The headline, which is taken from a Politico article on the President’s campaign style in 2012, says it all. In 2012, President Obama is not running on audacity or hope, but instead on poll-watching and taking as few risks as possible. Or, to take from Jon Stewart and Co., the President’s new campaign slogan should be “Yes we can, but…”
Politico goes into a long, intellectual explanation of why and how this strategy came about, as well as whether it’s working and if the Obama campaign should continue using this safe strategy. However, the reasons for this strategy can be boiled down to one short statement: the President’s major policies have failed.
Consider: in 1996 Bill Clinton could run for re-election on the economy and working with Republicans on welfare reform and balancing the budget. In 2004 George Bush could run for re-election on tax cuts, a good economy, and modest success (at that point, at least) in Iraq. What can the President run on? The economy stinks, he wants to raise taxes, he has stifled efforts at entitlement and overall budget reform, and his health care law is incredibly unpopular.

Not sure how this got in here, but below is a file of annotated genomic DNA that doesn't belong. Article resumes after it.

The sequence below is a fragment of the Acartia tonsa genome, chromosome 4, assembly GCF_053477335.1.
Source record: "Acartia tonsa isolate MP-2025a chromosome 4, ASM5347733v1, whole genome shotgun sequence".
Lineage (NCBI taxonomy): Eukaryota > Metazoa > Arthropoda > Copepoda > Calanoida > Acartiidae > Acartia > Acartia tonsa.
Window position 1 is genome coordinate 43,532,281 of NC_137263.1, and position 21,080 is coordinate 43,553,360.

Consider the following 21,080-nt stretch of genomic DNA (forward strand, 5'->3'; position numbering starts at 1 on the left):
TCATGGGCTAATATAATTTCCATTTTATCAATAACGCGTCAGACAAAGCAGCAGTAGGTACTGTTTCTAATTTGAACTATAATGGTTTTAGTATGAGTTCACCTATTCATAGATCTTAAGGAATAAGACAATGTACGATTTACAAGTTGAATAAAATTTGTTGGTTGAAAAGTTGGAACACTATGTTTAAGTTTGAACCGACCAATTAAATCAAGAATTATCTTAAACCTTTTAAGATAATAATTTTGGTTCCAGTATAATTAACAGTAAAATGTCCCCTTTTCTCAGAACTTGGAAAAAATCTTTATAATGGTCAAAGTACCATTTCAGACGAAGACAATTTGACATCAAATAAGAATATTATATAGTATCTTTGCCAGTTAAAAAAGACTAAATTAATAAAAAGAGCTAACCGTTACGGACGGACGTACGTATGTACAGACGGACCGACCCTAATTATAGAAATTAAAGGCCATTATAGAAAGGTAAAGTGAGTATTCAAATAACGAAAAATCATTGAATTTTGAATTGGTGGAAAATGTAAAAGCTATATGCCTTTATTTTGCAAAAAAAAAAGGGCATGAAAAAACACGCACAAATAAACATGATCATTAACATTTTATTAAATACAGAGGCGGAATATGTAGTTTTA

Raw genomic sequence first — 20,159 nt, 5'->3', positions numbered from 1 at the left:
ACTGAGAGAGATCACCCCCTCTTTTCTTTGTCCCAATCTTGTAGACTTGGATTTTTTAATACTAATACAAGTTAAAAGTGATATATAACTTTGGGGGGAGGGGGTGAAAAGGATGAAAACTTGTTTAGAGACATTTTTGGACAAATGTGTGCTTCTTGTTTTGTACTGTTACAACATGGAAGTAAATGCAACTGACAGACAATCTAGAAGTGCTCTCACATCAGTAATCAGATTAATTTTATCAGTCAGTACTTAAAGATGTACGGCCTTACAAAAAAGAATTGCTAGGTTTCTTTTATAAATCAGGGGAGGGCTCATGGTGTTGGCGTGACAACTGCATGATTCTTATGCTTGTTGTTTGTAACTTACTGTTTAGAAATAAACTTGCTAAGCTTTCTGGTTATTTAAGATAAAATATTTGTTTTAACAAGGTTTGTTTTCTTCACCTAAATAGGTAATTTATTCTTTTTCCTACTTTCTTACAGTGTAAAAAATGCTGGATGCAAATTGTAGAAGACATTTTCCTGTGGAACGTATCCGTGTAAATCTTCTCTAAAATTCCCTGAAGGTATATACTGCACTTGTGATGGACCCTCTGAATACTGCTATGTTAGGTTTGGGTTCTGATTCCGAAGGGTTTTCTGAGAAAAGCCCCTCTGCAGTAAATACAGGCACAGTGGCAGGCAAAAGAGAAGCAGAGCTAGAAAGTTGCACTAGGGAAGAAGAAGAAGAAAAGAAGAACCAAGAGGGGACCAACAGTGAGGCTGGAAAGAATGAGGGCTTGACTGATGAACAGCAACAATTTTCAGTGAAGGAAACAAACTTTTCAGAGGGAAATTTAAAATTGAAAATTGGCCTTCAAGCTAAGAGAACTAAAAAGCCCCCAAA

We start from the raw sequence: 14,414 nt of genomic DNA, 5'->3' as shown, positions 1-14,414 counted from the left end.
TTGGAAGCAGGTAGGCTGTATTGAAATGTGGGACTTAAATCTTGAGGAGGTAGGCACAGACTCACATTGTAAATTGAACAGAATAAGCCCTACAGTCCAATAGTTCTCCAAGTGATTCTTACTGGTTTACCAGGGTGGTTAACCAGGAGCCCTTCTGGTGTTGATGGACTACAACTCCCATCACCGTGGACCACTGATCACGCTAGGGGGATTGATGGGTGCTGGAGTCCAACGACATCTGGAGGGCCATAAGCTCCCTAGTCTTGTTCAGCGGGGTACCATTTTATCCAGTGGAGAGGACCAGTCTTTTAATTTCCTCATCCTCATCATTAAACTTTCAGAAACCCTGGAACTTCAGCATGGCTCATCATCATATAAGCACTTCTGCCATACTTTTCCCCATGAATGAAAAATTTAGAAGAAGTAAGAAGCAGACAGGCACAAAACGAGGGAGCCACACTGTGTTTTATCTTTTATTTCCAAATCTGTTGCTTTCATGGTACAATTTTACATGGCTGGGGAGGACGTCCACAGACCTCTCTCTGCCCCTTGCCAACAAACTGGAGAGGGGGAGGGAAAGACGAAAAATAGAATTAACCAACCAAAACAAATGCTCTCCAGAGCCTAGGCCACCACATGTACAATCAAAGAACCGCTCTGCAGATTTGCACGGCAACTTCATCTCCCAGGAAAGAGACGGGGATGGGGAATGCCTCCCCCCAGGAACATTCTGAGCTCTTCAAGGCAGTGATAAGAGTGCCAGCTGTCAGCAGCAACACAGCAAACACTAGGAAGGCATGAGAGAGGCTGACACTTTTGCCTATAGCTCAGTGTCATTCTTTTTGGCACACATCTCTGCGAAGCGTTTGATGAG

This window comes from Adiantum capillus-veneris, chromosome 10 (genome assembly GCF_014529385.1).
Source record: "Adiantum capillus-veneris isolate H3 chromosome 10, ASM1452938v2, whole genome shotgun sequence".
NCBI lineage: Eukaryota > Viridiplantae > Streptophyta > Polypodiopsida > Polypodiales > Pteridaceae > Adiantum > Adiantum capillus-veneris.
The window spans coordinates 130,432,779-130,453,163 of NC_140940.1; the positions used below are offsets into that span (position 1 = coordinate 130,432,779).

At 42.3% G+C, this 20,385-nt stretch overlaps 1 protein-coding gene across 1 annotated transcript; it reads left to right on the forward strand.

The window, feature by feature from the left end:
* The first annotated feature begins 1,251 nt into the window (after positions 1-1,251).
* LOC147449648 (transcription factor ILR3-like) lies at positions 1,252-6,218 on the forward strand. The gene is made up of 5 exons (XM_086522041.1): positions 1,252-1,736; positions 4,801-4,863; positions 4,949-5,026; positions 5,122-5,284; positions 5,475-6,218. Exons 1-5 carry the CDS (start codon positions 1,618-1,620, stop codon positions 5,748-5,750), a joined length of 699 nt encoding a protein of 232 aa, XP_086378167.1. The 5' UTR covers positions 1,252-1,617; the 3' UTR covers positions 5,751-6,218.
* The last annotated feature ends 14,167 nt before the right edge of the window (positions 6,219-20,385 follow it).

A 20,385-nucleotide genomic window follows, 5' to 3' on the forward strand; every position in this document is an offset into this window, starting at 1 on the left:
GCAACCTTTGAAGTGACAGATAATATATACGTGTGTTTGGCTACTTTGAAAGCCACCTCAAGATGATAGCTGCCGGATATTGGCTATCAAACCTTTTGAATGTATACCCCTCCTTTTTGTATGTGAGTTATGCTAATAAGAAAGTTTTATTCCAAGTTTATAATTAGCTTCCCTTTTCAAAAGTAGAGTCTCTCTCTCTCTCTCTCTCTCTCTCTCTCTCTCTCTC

Given these failures, one would expect the President to perhaps consider a change in course. Perhaps a course that includes true entitlement reform that empowers citizens instead of bureaucrats, and tax reform that the lobbyists will hate but Main Street will find very helpful.
It is often an admirable thing when a leader sticks to his or her ideological and philosophical beliefs. After all, that’s part of what makes the person a leader. But as was pointed out in another recent post, most evidence is showing the big government, debt-ridden policies of the last four-and-a-half years have failed to significantly reverse the economic doldrums that began in December 2007. Nearly five years later, we are still economically depressed. And so when pundits and publications talk about the President’s “audacity-free campaign,” let’s remember it’s as much a recognition of failed and unpopular policies as it is a campaign strategy.